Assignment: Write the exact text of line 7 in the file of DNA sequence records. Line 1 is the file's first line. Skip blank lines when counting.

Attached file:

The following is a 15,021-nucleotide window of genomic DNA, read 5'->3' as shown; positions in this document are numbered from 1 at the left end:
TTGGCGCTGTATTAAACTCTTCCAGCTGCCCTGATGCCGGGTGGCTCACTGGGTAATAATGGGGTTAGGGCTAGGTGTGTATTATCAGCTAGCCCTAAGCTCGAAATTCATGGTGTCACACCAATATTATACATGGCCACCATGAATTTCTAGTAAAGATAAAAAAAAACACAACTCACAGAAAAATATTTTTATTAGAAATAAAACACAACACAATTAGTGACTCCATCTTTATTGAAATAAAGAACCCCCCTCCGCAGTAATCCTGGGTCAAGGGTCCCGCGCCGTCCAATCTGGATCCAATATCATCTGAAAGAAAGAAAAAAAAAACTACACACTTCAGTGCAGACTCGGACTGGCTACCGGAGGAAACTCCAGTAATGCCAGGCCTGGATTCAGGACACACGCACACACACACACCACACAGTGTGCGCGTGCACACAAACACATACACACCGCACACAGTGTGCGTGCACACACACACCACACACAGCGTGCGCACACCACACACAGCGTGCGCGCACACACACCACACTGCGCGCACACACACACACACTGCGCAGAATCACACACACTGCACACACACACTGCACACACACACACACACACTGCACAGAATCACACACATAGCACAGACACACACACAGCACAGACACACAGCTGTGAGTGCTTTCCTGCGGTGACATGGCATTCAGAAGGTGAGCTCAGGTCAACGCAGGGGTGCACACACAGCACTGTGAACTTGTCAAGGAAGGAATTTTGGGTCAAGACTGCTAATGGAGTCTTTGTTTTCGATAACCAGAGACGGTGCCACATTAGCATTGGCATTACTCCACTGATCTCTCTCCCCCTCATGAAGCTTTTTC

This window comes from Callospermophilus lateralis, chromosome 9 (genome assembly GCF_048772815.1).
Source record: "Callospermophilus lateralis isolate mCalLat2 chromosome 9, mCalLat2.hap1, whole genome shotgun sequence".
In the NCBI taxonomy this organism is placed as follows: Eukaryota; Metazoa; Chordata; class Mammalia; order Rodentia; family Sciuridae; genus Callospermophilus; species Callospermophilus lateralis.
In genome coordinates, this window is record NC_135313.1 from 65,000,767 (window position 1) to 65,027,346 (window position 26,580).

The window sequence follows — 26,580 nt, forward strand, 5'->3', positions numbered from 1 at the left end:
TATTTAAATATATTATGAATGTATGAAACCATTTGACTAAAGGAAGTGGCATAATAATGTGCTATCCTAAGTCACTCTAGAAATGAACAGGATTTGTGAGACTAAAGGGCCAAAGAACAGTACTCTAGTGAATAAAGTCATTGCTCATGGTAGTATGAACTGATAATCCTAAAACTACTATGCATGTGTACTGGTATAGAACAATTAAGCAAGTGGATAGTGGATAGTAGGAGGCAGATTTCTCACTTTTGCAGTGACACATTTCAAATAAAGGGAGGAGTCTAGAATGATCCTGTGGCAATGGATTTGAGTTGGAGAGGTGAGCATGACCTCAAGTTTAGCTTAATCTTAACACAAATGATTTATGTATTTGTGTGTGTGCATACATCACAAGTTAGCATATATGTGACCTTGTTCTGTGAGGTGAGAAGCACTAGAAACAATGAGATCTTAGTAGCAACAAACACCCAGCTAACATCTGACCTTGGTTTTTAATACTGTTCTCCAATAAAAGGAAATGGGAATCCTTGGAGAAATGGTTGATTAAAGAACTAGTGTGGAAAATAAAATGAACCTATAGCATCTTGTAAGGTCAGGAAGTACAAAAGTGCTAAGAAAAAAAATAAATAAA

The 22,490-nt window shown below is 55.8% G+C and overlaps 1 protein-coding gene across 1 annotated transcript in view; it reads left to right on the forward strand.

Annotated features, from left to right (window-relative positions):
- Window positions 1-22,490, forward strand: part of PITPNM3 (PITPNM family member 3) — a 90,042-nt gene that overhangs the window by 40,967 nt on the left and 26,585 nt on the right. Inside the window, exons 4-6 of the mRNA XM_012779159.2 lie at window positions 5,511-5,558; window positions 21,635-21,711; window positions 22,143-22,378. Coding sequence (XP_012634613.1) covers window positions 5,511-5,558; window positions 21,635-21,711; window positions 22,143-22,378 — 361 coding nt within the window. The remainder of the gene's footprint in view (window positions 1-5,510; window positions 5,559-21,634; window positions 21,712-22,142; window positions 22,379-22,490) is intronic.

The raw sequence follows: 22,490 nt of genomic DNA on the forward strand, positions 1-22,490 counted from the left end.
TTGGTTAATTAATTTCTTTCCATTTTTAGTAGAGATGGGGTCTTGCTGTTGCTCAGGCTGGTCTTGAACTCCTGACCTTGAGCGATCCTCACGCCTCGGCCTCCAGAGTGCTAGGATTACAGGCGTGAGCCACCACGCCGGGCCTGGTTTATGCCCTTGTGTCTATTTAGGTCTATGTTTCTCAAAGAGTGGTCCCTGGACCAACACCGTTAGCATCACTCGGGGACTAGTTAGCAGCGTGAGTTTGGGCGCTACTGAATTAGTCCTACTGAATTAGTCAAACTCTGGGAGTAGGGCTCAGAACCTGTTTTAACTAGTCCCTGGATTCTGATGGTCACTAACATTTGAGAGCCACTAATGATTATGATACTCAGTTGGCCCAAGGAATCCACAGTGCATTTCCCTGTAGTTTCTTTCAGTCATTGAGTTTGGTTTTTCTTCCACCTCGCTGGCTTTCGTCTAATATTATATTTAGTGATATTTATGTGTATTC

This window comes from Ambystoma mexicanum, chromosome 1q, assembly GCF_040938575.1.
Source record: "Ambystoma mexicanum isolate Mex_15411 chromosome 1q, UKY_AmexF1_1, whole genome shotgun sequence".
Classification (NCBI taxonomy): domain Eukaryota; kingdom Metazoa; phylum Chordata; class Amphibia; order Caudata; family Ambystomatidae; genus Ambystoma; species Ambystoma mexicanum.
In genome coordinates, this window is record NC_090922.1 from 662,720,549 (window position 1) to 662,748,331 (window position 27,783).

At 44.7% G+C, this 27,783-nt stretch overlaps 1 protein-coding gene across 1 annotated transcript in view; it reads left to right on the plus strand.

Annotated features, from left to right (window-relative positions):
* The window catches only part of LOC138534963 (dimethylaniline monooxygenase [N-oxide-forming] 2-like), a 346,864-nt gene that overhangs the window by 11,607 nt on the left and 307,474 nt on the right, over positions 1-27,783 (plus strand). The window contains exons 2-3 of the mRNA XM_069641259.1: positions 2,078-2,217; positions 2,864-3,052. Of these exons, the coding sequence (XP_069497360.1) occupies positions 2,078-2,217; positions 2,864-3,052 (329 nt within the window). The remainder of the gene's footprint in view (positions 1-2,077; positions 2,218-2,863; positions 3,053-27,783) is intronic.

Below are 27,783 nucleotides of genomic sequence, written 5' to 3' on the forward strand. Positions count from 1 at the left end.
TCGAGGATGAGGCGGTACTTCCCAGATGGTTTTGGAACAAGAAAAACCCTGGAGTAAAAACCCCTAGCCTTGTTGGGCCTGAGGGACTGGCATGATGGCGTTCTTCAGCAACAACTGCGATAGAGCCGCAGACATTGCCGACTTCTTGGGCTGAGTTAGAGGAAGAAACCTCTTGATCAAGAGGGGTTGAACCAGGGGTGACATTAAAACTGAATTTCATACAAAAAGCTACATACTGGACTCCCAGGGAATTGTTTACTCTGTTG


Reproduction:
The window sequence follows — 26,580 nt, forward strand, 5'->3', positions numbered from 1 at the left end: